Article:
Grant Dalton has told Dean Barker he would have preferred some of the fallout from the America's Cup had not been dredged up again.
The Team New Zealand skipper called Dalton yesterday after the relationship between the pair was put under the spotlight.
On Tuesday night, Barker revealed he hadn't been consulted over a decision to agree to a lay-day when Team NZ held a 7-1 lead over Oracle in last year's America's Cup.
He also confirmed there was a faction on the boat that did not want Dalton as part of the sailing team, but there was no way to raise these concerns with the team's directors.
Barker denied there was any rift between the pair. He said issues had since been addressed as part of the team's "open and frank" review into their devastating 8-9 loss to the American defenders in San Francisco, and there was no lingering tension in the camp.
"There is definitely no ill-feeling between Grant and myself. There's no personality issues there or ongoing issues relating to the leadership of the team. We have always had a strong working relationship and that hasn't changed," said Barker.
He made his earlier comments on TV3's Paul Henry Show, in which the team's key failings in San Francisco were laid bare, with Dalton copping much of the blame.
The Team NZ skipper said he had had some tense discussions with Dalton during the regatta, but said such debates were just part of the dynamics of a highly charged team on a mission to win one of the toughest prizes in world sport.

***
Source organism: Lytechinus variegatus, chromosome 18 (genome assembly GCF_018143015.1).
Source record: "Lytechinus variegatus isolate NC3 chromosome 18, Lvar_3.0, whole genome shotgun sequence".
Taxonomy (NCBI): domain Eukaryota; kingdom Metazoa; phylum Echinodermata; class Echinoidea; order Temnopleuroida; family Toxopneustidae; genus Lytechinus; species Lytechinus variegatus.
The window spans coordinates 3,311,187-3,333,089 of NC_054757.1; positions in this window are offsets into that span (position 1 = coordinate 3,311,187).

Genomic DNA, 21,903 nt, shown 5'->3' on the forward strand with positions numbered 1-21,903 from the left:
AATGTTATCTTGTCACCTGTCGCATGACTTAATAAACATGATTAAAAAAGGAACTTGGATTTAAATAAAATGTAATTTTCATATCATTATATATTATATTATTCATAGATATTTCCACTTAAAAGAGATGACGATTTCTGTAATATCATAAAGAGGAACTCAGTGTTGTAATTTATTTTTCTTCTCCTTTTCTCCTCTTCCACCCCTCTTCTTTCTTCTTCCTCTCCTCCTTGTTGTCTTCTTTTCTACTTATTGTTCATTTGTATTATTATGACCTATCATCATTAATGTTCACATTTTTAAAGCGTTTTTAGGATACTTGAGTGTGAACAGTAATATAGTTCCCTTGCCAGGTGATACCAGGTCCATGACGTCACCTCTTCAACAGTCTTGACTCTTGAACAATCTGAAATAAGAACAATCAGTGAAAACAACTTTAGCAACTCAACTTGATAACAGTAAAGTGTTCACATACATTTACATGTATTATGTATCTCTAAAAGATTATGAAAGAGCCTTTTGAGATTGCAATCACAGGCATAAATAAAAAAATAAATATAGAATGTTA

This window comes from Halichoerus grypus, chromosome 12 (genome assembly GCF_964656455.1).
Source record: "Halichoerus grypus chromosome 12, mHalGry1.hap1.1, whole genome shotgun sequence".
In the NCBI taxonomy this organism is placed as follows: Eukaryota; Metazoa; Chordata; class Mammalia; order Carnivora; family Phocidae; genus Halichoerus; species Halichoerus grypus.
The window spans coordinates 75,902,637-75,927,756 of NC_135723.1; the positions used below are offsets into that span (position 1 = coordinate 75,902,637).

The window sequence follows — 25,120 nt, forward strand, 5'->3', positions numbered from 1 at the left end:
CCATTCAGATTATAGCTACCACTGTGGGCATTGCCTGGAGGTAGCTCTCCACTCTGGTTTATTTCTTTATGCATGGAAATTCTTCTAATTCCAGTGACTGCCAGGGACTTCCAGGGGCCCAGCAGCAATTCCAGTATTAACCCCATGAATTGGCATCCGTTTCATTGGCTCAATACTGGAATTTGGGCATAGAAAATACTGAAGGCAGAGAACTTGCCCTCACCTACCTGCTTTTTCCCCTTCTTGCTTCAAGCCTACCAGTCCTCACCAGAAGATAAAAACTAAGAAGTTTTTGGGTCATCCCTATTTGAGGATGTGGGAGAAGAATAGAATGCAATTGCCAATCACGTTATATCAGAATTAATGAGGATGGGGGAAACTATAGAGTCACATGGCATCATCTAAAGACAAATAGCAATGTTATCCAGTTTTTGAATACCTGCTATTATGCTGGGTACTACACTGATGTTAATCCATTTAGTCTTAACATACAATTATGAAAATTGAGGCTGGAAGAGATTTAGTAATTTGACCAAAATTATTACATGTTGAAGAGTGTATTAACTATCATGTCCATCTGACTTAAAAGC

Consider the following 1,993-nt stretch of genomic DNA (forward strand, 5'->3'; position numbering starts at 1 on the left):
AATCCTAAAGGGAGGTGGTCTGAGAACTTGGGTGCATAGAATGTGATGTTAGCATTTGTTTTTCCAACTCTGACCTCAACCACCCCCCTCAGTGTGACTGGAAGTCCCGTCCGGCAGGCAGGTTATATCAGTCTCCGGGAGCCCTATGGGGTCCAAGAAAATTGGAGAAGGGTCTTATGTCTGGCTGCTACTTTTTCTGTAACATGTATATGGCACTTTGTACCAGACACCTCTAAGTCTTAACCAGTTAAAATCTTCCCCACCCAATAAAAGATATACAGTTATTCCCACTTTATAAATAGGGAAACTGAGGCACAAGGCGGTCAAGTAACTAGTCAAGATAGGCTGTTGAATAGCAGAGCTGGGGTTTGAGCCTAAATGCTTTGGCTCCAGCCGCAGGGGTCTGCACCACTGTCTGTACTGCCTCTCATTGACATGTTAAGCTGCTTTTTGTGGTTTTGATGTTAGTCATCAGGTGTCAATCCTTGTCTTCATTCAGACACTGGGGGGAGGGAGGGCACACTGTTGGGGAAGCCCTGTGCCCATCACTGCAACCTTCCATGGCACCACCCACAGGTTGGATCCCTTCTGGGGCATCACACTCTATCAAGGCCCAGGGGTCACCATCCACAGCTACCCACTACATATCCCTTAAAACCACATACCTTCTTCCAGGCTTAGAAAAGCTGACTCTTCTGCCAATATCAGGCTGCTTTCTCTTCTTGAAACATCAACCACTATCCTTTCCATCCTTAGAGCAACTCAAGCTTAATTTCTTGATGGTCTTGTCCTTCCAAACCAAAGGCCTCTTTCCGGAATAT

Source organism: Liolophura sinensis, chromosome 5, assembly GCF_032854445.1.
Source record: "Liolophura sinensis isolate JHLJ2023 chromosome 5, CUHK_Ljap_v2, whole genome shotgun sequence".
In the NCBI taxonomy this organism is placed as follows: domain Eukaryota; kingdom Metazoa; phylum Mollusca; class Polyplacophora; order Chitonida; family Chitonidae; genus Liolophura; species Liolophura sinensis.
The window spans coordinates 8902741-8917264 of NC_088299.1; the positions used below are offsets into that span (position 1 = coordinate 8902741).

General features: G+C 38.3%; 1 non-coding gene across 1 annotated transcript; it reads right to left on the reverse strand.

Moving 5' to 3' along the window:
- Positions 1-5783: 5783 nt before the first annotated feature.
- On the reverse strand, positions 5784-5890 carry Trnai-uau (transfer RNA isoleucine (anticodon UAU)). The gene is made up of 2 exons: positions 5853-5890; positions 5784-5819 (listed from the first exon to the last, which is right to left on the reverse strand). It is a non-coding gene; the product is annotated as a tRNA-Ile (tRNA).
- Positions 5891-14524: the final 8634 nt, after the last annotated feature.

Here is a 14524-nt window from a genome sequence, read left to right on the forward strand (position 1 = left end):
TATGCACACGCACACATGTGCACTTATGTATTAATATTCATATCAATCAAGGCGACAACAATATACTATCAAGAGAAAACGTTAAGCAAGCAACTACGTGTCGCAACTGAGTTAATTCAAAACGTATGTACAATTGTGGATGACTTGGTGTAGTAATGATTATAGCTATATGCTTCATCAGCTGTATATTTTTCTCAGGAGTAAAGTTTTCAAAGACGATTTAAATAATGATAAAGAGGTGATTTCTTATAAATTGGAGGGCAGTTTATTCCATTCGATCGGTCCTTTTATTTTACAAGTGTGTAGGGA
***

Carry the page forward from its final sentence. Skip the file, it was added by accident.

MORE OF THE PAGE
"A lot of difficult things were said but it needs to be taken in the context of what was happening at the time," he said. "Every day we had a lot of tough decisions to make and we're not going to agree all of the time. Tension is normal."
Barker said he had spoken to Dalton since the TV3 interview aired and there were no hard feelings between the pair, although "obviously it is not the sort of thing he would have liked to have dredged up again".
Dalton, who is in Europe meeting sponsors, was unavailable for comment yesterday as he travelled to Frankfurt. He told the Herald last month the team's review highlighted that their decision-making processes let them down in San Francisco, for which he took responsibility.
"We have to expand the way we make decisions, because that was where we made a mistake in San Francisco," said Dalton.
"There's so much experience within the organisation that the way we make decisions needs to be a bit smarter. I need to take a good look at myself there."
Dalton has taken a step back from the day-to-day running of the organisation, with chief operating officer Kevin Shoebridge to take on more leadership. The management structure has been flattened, with key decisions to be made by an executive group that includes Barker, Dalton, Shoebridge, wing trimmer and multihull specialist Glenn Ashby and key designers Nick Holroyd and Daniel Bernasconi.
Barker said governance remained a key issue for Team NZ, which received $36 million of government funding for their 2013 campaign, with director Gary Paykel looking at board structure and how to ensure accountability across all levels.
Despite promises from Oracle that the costs of competing will be significantly less than the 2013 regatta - $120 million - Dalton is expecting the expenses to be much the same for the 35th America's Cup.